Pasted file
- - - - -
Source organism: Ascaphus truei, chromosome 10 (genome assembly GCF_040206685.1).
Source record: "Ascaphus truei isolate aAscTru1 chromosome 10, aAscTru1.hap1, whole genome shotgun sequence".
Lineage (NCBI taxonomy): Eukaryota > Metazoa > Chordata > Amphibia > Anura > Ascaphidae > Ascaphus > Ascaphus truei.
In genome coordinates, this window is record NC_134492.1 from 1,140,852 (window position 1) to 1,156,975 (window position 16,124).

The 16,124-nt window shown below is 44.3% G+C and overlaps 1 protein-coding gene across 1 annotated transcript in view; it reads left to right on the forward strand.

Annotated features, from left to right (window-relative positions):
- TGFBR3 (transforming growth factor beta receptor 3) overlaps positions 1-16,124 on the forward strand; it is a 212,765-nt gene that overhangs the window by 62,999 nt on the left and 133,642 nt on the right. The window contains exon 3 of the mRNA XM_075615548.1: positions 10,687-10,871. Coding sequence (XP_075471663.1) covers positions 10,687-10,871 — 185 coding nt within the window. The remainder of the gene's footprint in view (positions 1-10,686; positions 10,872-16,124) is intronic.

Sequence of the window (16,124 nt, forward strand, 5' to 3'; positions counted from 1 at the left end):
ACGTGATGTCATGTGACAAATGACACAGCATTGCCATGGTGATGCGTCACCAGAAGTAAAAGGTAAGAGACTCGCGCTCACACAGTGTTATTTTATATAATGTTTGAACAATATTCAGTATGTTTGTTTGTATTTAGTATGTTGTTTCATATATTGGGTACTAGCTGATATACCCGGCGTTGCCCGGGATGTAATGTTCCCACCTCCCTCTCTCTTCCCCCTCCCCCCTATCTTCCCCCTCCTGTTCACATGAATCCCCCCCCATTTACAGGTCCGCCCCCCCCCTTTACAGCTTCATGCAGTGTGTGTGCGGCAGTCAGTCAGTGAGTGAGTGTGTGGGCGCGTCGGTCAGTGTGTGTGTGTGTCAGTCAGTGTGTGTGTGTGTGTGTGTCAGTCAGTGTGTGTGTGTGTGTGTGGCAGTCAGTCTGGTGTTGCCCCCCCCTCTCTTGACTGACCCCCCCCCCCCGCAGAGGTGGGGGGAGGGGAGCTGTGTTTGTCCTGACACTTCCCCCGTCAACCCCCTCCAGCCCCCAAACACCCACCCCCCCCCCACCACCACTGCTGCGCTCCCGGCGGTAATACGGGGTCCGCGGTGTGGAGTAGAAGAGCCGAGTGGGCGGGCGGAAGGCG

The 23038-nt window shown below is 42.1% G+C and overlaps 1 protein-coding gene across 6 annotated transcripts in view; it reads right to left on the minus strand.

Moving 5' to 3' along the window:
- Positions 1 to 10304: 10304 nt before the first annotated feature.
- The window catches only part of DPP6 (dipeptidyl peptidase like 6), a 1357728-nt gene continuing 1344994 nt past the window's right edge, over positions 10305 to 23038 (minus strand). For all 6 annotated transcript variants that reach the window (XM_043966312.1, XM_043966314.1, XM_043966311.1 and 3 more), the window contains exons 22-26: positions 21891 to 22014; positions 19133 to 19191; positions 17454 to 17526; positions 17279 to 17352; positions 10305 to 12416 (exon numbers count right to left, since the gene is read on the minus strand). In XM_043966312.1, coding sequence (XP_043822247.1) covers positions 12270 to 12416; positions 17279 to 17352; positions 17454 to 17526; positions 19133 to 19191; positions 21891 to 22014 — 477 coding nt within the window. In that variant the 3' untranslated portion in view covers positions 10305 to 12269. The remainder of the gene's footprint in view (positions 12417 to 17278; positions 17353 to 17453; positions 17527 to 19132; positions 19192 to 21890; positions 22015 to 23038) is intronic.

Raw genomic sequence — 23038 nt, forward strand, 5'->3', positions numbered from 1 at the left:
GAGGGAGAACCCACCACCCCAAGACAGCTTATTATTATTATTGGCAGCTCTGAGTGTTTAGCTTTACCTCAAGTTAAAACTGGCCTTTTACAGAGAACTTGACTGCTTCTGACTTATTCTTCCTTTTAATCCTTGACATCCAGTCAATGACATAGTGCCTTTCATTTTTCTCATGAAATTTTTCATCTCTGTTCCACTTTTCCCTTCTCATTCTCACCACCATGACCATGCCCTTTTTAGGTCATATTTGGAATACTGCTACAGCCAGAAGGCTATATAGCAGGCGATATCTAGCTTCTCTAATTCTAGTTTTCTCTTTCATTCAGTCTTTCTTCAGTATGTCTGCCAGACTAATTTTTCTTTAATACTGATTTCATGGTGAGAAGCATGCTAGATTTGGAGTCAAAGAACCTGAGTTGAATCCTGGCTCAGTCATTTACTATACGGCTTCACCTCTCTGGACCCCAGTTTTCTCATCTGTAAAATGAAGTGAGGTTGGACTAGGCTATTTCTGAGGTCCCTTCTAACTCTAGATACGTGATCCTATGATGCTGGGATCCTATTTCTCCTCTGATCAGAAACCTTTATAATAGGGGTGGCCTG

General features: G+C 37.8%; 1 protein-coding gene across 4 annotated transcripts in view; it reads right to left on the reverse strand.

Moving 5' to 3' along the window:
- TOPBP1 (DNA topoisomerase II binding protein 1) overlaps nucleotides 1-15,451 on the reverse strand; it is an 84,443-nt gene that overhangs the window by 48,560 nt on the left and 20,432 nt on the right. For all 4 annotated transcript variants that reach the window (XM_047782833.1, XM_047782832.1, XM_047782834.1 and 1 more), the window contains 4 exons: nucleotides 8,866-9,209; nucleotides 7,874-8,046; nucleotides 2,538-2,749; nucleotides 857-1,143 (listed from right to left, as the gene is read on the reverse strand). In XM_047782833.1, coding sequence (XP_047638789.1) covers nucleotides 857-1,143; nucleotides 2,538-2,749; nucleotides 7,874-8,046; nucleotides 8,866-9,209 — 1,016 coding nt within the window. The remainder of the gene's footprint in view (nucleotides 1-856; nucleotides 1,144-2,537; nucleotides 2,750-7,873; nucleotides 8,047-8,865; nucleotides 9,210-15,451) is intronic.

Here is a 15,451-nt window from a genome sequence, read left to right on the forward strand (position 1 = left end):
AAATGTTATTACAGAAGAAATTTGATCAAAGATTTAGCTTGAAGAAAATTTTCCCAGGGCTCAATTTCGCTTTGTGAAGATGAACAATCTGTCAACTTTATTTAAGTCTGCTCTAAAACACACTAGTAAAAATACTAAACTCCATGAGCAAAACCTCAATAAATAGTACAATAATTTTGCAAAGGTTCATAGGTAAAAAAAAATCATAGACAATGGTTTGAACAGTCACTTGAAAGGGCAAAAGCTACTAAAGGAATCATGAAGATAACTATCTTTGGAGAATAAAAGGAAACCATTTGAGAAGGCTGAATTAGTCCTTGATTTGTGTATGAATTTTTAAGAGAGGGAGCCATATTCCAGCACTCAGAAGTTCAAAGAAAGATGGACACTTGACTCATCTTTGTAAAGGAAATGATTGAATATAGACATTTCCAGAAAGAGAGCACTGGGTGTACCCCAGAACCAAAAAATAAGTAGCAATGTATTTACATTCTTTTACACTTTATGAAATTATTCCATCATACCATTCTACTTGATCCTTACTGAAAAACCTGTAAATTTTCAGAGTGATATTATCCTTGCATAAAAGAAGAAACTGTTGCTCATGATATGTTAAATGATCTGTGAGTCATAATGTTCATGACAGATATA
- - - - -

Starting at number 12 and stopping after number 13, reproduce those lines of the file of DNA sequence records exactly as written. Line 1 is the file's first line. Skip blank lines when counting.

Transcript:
- Positions 1 to 10304: 10304 nt before the first annotated feature.
- The window catches only part of DPP6 (dipeptidyl peptidase like 6), a 1357728-nt gene continuing 1344994 nt past the window's right edge, over positions 10305 to 23038 (minus strand). For all 6 annotated transcript variants that reach the window (XM_043966312.1, XM_043966314.1, XM_043966311.1 and 3 more), the window contains exons 22-26: positions 21891 to 22014; positions 19133 to 19191; positions 17454 to 17526; positions 17279 to 17352; positions 10305 to 12416 (exon numbers count right to left, since the gene is read on the minus strand). In XM_043966312.1, coding sequence (XP_043822247.1) covers positions 12270 to 12416; positions 17279 to 17352; positions 17454 to 17526; positions 19133 to 19191; positions 21891 to 22014 — 477 coding nt within the window. In that variant the 3' untranslated portion in view covers positions 10305 to 12269. The remainder of the gene's footprint in view (positions 12417 to 17278; positions 17353 to 17453; positions 17527 to 19132; positions 19192 to 21890; positions 22015 to 23038) is intronic.